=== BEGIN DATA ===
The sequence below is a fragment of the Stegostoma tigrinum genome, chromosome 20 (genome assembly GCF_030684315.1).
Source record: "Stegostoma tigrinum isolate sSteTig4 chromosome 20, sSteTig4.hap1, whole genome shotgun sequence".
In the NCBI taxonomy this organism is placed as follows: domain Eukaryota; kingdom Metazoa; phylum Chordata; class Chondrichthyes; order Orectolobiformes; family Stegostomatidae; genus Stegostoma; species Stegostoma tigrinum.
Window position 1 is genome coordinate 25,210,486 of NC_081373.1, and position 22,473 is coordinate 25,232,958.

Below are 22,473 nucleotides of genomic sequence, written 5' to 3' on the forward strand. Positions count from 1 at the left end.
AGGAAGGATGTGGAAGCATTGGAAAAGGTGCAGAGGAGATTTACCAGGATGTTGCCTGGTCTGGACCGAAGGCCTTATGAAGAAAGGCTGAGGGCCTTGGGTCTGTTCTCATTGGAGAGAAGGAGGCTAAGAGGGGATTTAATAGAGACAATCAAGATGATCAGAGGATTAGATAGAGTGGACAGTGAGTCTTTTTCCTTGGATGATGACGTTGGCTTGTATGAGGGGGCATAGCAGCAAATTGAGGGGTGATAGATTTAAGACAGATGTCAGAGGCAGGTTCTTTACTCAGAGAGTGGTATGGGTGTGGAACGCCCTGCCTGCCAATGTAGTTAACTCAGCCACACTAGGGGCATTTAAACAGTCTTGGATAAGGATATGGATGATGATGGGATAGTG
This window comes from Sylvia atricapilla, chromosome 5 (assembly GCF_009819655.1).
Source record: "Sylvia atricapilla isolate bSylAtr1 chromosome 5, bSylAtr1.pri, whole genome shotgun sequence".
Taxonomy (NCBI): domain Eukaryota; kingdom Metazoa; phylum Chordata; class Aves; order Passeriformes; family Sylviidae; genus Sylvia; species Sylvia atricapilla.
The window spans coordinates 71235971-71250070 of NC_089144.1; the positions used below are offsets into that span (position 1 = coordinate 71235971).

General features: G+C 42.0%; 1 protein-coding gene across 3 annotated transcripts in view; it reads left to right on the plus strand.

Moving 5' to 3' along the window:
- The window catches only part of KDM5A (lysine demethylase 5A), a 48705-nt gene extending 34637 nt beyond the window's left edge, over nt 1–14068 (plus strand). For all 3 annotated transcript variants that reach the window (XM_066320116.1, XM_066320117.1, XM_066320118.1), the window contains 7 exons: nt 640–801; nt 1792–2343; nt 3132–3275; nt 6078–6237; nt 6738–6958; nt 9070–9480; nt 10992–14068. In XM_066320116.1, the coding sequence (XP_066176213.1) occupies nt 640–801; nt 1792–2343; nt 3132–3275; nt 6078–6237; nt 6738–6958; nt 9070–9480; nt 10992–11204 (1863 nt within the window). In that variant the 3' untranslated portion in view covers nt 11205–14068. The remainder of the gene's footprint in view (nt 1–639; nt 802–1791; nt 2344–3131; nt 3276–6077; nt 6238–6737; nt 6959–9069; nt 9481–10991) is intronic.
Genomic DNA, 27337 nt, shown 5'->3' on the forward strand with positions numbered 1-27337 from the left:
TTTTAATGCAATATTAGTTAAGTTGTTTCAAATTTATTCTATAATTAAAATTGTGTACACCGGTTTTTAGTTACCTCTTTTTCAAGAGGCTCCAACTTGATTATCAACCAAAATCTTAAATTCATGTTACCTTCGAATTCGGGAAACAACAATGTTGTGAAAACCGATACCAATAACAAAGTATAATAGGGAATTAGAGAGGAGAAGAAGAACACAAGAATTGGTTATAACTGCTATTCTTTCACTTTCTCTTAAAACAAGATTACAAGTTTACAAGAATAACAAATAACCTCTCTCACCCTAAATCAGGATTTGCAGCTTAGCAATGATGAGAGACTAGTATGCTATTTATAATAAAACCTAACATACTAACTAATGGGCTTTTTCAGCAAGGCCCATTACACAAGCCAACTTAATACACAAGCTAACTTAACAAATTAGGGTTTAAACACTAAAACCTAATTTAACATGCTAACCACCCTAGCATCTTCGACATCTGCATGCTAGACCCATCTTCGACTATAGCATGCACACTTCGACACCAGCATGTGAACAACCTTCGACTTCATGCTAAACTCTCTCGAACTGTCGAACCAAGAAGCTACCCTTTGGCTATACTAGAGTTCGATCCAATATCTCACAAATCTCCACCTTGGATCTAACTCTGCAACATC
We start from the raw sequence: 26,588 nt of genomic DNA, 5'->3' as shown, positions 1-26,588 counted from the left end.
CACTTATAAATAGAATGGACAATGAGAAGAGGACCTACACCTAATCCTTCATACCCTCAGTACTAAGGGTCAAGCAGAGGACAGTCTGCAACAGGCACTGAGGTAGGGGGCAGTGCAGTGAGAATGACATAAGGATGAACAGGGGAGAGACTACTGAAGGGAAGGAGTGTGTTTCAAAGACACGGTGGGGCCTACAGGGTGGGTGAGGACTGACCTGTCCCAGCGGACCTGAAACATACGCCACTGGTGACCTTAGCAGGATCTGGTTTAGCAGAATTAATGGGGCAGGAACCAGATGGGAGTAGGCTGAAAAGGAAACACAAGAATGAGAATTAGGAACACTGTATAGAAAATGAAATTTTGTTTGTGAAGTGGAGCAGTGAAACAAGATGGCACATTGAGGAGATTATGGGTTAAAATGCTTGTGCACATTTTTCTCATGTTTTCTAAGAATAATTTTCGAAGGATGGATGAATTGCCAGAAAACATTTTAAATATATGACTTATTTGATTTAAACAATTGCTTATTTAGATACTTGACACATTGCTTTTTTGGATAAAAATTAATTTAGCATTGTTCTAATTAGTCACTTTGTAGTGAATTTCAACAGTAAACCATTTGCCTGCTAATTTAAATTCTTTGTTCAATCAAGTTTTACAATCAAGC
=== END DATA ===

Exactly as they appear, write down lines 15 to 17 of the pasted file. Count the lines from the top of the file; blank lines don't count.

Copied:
TTTTAATGCAATATTAGTTAAGTTGTTTCAAATTTATTCTATAATTAAAATTGTGTACACCGGTTTTTAGTTACCTCTTTTTCAAGAGGCTCCAACTTGATTATCAACCAAAATCTTAAATTCATGTTACCTTCGAATTCGGGAAACAACAATGTTGTGAAAACCGATACCAATAACAAAGTATAATAGGGAATTAGAGAGGAGAAGAAGAACACAAGAATTGGTTATAACTGCTATTCTTTCACTTTCTCTTAAAACAAGATTACAAGTTTACAAGAATAACAAATAACCTCTCTCACCCTAAATCAGGATTTGCAGCTTAGCAATGATGAGAGACTAGTATGCTATTTATAATAAAACCTAACATACTAACTAATGGGCTTTTTCAGCAAGGCCCATTACACAAGCCAACTTAATACACAAGCTAACTTAACAAATTAGGGTTTAAACACTAAAACCTAATTTAACATGCTAACCACCCTAGCATCTTCGACATCTGCATGCTAGACCCATCTTCGACTATAGCATGCACACTTCGACACCAGCATGTGAACAACCTTCGACTTCATGCTAAACTCTCTCGAACTGTCGAACCAAGAAGCTACCCTTTGGCTATACTAGAGTTCGATCCAATATCTCACAAATCTCCACCTTGGATCTAACTCTGCAACATC
We start from the raw sequence: 26,588 nt of genomic DNA, 5'->3' as shown, positions 1-26,588 counted from the left end.
CACTTATAAATAGAATGGACAATGAGAAGAGGACCTACACCTAATCCTTCATACCCTCAGTACTAAGGGTCAAGCAGAGGACAGTCTGCAACAGGCACTGAGGTAGGGGGCAGTGCAGTGAGAATGACATAAGGATGAACAGGGGAGAGACTACTGAAGGGAAGGAGTGTGTTTCAAAGACACGGTGGGGCCTACAGGGTGGGTGAGGACTGACCTGTCCCAGCGGACCTGAAACATACGCCACTGGTGACCTTAGCAGGATCTGGTTTAGCAGAATTAATGGGGCAGGAACCAGATGGGAGTAGGCTGAAAAGGAAACACAAGAATGAGAATTAGGAACACTGTATAGAAAATGAAATTTTGTTTGTGAAGTGGAGCAGTGAAACAAGATGGCACATTGAGGAGATTATGGGTTAAAATGCTTGTGCACATTTTTCTCATGTTTTCTAAGAATAATTTTCGAAGGATGGATGAATTGCCAGAAAACATTTTAAATATATGACTTATTTGATTTAAACAATTGCTTATTTAGATACTTGACACATTGCTTTTTTGGATAAAAATTAATTTAGCATTGTTCTAATTAGTCACTTTGTAGTGAATTTCAACAGTAAACCATTTGCCTGCTAATTTAAATTCTTTGTTCAATCAAGTTTTACAATCAAGC